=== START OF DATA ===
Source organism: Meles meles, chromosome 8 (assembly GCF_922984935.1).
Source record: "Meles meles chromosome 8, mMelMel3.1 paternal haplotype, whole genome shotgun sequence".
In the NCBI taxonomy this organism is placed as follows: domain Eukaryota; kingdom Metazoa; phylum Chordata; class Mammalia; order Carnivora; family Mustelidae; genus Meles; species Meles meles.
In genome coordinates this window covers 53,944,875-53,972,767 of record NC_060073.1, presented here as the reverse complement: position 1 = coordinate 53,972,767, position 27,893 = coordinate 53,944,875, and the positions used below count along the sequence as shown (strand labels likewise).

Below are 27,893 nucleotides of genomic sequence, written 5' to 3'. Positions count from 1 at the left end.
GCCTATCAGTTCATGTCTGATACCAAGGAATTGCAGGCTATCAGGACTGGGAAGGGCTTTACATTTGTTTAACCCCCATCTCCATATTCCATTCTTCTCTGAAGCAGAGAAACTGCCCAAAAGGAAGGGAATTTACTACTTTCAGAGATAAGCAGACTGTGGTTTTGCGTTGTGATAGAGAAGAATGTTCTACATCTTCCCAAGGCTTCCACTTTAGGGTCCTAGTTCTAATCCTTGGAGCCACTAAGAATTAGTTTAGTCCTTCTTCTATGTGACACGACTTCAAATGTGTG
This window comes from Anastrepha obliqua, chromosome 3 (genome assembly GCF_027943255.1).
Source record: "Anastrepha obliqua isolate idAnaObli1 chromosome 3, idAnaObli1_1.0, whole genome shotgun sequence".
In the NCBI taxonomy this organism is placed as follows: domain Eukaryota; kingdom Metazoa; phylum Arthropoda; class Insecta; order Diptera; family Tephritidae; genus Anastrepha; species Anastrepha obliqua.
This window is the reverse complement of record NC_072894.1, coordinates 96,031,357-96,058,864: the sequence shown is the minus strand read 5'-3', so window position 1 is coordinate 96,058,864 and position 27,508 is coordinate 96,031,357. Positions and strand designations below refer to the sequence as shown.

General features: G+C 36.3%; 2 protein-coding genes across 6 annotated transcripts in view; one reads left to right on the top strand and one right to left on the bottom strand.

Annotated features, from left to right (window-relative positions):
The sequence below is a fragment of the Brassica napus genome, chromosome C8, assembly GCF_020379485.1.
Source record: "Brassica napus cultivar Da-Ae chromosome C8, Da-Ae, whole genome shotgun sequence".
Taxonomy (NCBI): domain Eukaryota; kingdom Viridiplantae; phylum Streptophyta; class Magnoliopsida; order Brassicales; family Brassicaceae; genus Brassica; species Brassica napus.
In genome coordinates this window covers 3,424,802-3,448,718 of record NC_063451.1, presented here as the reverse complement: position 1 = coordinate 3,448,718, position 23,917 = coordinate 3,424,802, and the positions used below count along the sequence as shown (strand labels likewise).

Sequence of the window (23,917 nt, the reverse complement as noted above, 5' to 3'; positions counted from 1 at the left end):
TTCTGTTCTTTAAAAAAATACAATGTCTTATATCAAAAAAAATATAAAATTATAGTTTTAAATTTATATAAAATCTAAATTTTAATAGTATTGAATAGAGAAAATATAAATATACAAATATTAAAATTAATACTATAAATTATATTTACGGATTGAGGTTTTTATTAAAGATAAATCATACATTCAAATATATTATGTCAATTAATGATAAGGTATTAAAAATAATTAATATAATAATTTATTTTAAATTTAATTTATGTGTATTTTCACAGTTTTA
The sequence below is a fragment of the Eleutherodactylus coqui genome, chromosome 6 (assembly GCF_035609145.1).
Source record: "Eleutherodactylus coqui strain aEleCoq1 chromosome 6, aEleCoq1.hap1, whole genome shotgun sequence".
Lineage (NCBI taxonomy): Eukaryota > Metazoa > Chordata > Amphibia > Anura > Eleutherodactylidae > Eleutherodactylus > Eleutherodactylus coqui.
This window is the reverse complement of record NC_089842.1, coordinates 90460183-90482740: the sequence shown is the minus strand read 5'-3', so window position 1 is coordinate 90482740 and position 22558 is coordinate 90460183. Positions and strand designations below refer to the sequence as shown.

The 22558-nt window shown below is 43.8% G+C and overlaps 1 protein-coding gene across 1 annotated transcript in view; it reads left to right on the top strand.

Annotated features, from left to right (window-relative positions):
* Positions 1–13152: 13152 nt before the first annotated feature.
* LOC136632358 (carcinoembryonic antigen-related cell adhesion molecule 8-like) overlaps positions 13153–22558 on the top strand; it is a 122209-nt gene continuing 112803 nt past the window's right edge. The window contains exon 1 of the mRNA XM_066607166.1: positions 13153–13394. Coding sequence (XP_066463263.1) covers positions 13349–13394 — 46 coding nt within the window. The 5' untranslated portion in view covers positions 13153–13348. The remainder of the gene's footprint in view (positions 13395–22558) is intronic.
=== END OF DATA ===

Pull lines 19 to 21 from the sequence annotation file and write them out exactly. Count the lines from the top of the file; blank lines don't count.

The sequence below is a fragment of the Eleutherodactylus coqui genome, chromosome 6 (assembly GCF_035609145.1).
Source record: "Eleutherodactylus coqui strain aEleCoq1 chromosome 6, aEleCoq1.hap1, whole genome shotgun sequence".
Lineage (NCBI taxonomy): Eukaryota > Metazoa > Chordata > Amphibia > Anura > Eleutherodactylidae > Eleutherodactylus > Eleutherodactylus coqui.